Active filters :
Discard Filter

Mining Scenario Analysis and Mine Variable Value


Want a discount? Become a member!

Author A J Hills, B E Hall and J Poniewierski


Following a review of life-of-asset work at MMG’s Rosebery mine in which a proposal to increase production from 0.8 Mt/a to 1.2 Mt/a was mooted, questions were raised as to the seemingly arbitrary reasoning for the production increase. They included: Did the proposal actually add value? Was the production rate from the mine sustainable? Was it the best identifiable value-adding configuration?

A multiple scenario analysis study commenced to model how various cut-off grade values against mill throughput, along with associated capital expenditure, would impact on the potential value of the operation. This was carried out utilising the ‘hill of value’ approach promoted by AMC Consultants.

The traditional approach to these studies uses a constant cut-off value (NSR – net smelter return) for the whole mine analysis. This was thought to potentially introduce a large amount of variability to the model as different ore types were thought to have different processing costs and different underground lenses were thought to have different mining costs. With the aim of developing a consistent value measure that would be comparable between the lenses, an alternative measure was suggested for all ore block values in this model, irrespective of lens location.

The new measure used was a mine variable value (MVV). This allowed for the variable factors of final metal concentrate production to be removed from the ore value. From a mining point this was the haulage distance from ore source to run-of-mine (ROM). For the mill it was the amount of reagents required, varying based on grade together with the amount of power required for crushing, grinding and tailings handling.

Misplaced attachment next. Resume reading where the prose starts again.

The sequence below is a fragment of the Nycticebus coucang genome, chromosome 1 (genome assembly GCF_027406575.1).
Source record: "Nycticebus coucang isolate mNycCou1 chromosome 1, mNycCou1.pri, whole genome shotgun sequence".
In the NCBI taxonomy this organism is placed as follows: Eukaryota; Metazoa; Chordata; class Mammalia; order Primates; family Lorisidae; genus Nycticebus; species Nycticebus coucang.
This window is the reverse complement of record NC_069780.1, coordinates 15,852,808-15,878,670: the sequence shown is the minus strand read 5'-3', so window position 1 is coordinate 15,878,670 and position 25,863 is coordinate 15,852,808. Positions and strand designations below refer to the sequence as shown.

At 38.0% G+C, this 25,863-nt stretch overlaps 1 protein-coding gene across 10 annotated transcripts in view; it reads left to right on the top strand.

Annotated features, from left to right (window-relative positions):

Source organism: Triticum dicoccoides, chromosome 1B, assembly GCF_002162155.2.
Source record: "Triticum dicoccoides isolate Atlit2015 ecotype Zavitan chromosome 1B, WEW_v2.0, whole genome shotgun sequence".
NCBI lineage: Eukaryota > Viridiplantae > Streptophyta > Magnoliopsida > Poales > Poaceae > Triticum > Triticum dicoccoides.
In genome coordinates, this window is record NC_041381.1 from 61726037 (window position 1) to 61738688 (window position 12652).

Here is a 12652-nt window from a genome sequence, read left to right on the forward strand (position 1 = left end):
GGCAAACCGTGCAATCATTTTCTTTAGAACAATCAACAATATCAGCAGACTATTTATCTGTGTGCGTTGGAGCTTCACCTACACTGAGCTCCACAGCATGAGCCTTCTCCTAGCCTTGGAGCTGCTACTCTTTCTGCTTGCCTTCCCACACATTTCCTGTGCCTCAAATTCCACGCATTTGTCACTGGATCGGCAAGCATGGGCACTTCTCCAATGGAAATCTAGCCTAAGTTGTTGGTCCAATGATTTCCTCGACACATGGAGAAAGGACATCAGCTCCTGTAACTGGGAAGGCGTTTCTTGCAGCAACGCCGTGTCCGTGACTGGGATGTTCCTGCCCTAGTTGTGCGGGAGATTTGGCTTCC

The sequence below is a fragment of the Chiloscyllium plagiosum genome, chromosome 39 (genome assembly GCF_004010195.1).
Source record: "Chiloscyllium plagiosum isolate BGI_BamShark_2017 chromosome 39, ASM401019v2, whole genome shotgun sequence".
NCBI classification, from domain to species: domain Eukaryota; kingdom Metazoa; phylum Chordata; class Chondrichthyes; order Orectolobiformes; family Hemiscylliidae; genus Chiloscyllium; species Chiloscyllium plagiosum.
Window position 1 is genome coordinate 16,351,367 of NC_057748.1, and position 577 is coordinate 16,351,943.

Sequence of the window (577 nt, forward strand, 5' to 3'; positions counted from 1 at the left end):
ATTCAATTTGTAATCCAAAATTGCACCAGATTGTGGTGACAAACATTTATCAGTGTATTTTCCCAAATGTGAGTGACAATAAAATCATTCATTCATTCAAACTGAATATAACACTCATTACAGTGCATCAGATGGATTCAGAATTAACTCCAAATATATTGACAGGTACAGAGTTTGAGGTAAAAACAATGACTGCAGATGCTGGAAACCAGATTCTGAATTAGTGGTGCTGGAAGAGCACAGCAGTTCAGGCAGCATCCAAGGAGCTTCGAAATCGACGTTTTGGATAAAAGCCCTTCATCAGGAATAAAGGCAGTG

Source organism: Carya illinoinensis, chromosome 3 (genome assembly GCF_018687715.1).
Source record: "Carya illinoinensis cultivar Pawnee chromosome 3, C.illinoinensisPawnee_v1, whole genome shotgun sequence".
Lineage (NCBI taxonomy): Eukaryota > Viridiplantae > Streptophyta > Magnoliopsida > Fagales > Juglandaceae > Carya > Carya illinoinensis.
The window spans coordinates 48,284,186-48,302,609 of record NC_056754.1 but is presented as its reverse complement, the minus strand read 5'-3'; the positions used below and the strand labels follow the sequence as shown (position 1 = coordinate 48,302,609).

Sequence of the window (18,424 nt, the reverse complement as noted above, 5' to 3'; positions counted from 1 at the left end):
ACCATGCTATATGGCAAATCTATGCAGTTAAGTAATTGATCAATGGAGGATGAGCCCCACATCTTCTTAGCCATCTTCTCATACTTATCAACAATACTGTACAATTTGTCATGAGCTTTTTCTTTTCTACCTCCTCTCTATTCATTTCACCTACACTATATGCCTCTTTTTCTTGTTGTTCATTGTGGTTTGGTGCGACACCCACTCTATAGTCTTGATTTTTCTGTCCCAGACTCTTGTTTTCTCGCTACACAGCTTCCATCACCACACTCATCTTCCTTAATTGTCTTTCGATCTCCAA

From the initial run of the model, preliminary results lead to a conclusion of increased value being gained by either increasing cut-off grade or increased mill throughput rate. The validity of the result was tested using alternative price scenarios, which although changed the absolute value achieved did not significantly change the identified value-adding strategies. The realisation of these value increases identified are however contingent on higher sustainable development rates being able to be achieved mine-wide, higher backfilling rates being able to be achieved and overcoming recognised ventilation constraints. Further detailed studies are being put in place to identify the practicality of overcoming these recognised constraints and achieving the higher-value strategies identified.

The ongoing objective of the hill of value model built is to keep the model alive as a life-of-asset planning tool and to continue refining the foundation data, such that various mining strategies can be analysed with increased confidence.


Hills, A J, Hall, B E and Poniewierski, J, 2014. Mining
scenario analysis and mine variable value, in Proceedings 12th AusIMM
Underground Operators’ Conference 2014
, pp 111–118 (The Australasian Institute of Mining and Metallurgy: Melbourne).